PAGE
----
Conclusion: My case is simple and it rests on the premise of equal treatment. Singling out the plights of one group as Pro's legislation would is a clear violation of that principle and relegates the struggles of other disadvantaged groups. I would support any general anti-bullying legislation that would not hyper-focus on the exact reason of the torment but rather halting the torment all together. Until Pro has proven that GLBT bullying is of a fundamentally different nature that bullying towards the obese, disabled, short, stupid, etc. his case remains inadequate.

[1] http://health.usnews.com...
[2] http://urbandojo.com...
Debate Round No. 2
ScarletGhost4396

Pro

Normally, I would go down the flow starting from my opponent's case and down to mine, but in this debate, my opponent doesn't necessarily have an established case written supporting her end of the resolution other than what she contends in the rebuttal and conclusion. Therefore, I'm only going to focus on the rebuttals in my case.

[PRO Case]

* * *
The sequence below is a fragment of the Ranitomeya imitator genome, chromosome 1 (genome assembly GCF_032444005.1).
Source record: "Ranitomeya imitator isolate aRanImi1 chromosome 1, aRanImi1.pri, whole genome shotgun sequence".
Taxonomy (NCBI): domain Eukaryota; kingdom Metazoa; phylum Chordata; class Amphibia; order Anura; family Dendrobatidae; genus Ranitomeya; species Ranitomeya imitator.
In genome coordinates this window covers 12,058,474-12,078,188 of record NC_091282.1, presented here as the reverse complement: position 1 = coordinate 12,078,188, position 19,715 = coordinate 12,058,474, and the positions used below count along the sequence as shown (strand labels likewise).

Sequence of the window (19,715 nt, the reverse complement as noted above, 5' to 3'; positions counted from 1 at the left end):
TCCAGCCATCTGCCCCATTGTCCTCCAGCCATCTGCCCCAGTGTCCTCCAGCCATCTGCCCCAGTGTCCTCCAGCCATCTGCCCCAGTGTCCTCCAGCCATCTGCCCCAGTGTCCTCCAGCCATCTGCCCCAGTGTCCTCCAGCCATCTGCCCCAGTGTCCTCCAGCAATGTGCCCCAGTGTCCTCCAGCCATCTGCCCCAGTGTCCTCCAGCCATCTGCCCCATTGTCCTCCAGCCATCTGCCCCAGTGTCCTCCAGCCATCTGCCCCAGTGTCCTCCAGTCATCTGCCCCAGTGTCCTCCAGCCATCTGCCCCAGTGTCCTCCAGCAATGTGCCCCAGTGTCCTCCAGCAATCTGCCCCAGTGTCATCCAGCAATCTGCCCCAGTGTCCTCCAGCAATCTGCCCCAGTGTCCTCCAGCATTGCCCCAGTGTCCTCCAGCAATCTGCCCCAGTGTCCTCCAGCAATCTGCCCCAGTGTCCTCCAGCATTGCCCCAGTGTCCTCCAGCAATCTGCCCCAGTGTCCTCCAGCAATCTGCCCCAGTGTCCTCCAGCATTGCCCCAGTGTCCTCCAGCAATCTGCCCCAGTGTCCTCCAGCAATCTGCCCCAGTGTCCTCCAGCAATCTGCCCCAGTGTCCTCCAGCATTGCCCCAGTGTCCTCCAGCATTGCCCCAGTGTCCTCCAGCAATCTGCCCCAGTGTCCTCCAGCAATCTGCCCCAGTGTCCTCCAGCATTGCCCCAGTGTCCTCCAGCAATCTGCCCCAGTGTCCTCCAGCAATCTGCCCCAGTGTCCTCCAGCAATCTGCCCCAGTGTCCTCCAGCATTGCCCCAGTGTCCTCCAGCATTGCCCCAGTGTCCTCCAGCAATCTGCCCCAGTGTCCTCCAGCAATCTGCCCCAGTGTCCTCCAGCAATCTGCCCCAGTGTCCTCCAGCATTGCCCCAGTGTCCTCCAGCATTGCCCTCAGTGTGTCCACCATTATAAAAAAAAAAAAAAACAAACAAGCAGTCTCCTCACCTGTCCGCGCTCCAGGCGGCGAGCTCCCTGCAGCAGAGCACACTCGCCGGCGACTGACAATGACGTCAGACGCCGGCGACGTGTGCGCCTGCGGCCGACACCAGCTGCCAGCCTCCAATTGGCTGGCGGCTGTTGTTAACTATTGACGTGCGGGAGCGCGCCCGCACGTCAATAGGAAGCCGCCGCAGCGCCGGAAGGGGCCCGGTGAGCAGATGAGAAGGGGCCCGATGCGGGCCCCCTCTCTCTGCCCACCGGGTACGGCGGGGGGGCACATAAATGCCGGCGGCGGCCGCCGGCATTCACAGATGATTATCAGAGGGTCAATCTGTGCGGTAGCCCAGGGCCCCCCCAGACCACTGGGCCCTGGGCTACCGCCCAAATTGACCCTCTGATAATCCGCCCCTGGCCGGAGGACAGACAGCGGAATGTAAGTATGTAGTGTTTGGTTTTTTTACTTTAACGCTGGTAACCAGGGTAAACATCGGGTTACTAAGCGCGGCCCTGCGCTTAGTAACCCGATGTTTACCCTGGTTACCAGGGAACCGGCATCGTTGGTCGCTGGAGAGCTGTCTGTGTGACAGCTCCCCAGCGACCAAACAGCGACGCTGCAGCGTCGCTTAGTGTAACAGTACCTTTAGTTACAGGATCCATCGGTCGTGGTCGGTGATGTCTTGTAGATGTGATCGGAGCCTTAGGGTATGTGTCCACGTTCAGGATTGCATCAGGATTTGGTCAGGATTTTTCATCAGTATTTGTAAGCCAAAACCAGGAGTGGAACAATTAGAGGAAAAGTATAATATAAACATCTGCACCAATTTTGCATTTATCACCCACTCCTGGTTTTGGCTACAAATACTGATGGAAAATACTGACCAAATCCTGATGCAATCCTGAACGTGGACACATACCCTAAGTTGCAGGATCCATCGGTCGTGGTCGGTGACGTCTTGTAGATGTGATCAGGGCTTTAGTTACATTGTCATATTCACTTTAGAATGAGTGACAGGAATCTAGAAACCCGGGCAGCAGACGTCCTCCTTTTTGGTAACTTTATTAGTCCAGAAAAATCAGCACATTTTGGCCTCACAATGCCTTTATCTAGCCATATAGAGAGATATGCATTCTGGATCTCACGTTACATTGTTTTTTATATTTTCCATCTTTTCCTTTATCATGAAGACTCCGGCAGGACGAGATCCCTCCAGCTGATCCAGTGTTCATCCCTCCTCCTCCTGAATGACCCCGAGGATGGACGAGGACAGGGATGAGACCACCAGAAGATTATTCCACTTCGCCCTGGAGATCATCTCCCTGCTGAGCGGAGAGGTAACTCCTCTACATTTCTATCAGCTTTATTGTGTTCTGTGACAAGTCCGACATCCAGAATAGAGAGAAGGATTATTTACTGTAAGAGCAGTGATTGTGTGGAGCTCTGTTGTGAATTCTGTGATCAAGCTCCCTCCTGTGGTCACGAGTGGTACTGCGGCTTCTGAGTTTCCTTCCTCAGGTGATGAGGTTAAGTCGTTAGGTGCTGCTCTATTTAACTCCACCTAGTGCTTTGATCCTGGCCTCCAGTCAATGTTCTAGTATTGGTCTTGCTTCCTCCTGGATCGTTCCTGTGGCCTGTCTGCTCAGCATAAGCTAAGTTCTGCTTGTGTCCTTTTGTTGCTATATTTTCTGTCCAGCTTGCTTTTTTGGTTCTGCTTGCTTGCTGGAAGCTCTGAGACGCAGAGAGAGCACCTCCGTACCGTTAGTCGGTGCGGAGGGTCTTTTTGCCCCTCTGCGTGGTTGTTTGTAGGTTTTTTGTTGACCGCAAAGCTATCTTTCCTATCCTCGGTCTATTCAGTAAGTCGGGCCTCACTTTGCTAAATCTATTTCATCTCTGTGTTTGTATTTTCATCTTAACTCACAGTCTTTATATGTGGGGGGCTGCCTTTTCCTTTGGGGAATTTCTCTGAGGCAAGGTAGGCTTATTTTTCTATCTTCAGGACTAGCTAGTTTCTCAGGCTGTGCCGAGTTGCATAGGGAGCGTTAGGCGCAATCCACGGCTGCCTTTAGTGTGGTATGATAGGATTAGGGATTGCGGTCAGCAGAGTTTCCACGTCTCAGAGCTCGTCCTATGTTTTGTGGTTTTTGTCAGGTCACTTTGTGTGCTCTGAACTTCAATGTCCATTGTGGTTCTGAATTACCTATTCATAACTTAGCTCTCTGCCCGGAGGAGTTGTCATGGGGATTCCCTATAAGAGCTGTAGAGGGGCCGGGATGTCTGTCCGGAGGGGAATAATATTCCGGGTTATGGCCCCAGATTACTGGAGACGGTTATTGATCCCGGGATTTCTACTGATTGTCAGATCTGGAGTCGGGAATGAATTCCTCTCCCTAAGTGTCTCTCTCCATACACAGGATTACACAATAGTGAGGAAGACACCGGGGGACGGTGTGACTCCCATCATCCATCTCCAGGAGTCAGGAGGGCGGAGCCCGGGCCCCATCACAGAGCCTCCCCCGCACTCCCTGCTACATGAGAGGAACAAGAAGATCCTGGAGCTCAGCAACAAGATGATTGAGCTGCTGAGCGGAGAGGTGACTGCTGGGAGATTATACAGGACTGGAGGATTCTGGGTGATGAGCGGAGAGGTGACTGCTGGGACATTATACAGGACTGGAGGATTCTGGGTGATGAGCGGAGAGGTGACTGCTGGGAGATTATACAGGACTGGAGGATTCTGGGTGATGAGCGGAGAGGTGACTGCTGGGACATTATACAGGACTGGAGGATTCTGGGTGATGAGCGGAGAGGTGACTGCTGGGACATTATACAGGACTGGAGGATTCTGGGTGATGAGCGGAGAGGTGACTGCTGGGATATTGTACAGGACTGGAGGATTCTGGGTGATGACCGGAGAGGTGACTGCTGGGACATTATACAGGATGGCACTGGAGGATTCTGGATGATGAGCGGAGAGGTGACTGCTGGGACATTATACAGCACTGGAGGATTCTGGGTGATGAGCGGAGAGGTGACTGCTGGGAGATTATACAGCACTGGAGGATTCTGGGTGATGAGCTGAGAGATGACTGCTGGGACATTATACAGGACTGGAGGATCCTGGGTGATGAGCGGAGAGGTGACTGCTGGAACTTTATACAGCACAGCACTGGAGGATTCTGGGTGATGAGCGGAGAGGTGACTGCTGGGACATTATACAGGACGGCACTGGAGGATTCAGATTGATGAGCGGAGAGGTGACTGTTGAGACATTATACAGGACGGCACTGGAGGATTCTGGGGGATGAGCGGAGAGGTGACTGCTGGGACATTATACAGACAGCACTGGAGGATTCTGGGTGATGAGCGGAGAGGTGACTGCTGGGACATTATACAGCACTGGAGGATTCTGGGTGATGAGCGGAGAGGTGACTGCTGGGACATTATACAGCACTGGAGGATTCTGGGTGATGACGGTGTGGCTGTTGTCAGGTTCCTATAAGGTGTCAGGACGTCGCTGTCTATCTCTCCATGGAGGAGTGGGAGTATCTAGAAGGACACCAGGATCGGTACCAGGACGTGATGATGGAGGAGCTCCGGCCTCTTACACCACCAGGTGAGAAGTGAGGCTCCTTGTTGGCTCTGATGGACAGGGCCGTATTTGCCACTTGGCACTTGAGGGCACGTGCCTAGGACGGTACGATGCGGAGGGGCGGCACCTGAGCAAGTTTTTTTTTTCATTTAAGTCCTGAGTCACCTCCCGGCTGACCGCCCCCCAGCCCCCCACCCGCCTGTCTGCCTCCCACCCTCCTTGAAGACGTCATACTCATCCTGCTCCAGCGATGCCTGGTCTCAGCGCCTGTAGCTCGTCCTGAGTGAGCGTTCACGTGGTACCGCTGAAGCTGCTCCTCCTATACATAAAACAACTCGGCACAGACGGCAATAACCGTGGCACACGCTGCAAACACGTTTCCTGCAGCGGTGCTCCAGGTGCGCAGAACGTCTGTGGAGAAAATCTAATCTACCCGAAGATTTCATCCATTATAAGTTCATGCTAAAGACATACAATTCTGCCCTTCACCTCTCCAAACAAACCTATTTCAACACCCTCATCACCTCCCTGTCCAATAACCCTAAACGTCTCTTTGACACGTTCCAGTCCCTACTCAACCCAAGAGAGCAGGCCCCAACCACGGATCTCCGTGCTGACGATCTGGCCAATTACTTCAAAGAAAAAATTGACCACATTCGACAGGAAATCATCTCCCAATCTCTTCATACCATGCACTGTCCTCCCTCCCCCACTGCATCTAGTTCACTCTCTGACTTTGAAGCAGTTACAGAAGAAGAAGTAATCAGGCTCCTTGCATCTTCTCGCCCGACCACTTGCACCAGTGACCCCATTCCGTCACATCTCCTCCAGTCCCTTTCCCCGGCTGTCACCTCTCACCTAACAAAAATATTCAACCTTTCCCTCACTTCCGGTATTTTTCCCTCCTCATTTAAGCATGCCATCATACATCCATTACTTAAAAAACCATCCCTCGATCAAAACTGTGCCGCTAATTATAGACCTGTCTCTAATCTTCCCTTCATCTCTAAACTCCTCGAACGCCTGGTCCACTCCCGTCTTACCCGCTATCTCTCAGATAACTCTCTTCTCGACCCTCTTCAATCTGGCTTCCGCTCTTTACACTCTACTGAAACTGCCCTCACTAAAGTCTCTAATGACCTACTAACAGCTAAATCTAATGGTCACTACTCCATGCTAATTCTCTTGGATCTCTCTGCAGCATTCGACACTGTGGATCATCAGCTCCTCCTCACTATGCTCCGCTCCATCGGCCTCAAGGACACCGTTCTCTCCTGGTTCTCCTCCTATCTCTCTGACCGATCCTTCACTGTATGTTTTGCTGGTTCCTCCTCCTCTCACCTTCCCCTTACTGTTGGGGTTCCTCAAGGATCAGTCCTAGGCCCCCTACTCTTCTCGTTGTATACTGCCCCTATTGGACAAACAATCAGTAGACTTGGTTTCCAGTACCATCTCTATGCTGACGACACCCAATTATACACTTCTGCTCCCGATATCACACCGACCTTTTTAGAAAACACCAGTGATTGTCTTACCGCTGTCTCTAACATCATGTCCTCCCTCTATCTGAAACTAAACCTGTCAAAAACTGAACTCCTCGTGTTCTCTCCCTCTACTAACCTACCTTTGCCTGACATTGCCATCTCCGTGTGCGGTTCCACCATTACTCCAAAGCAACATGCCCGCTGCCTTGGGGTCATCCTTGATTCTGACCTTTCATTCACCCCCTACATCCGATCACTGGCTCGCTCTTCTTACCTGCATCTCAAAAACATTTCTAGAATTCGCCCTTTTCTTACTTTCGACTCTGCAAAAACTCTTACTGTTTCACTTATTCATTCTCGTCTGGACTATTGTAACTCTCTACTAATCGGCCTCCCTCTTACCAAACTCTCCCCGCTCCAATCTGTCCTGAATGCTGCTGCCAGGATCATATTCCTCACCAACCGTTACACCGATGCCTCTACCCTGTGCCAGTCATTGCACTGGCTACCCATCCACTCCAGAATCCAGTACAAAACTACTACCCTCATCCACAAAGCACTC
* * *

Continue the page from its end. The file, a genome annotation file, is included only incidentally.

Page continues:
Sub-point 1a: Judges, if you look through my opponent's evidence, you will realize that my opponent doesn't understand her own evidence. In Evidence [1], you will see that it only reports that 63% of obese children are bullied. It doesn't compare it in any way to the percentage of children bullied for being gay, so the first piece of evidence provides no objective evidence that they face more bullying. Her Evidence [2] completely contradicts what she is saying because it even explicitly states that gay students are even more likely to face bullying than obese children. It also doesn't compare the numbers to the amount of people who suffer from a disability. What this shows us is that my opponent hasn't really proven that these groups are more disadvantaged than homosexuals, so if my opponent is trying to look at critical groups for this legislation to be aimed at, her own evidence points in the direction of the PRO. Even if we validate what she's saying, however, and these groups are more disadvantaged, she's running under the assumption that I wouldn't want to accept any legislation for them. Of course these other disadvantaged groups should have their legislation as well. In fact, what really matters in this legislation is the enumeration of sexual orientation as one of the things schools need to work in order to prevent bullying against. This would provide the focus that the legislation would have for gay students. I believe that my evidence pointed this out. However, in the scope of this debate, the focus here is whether or not homosexuals should be given this legislation at all.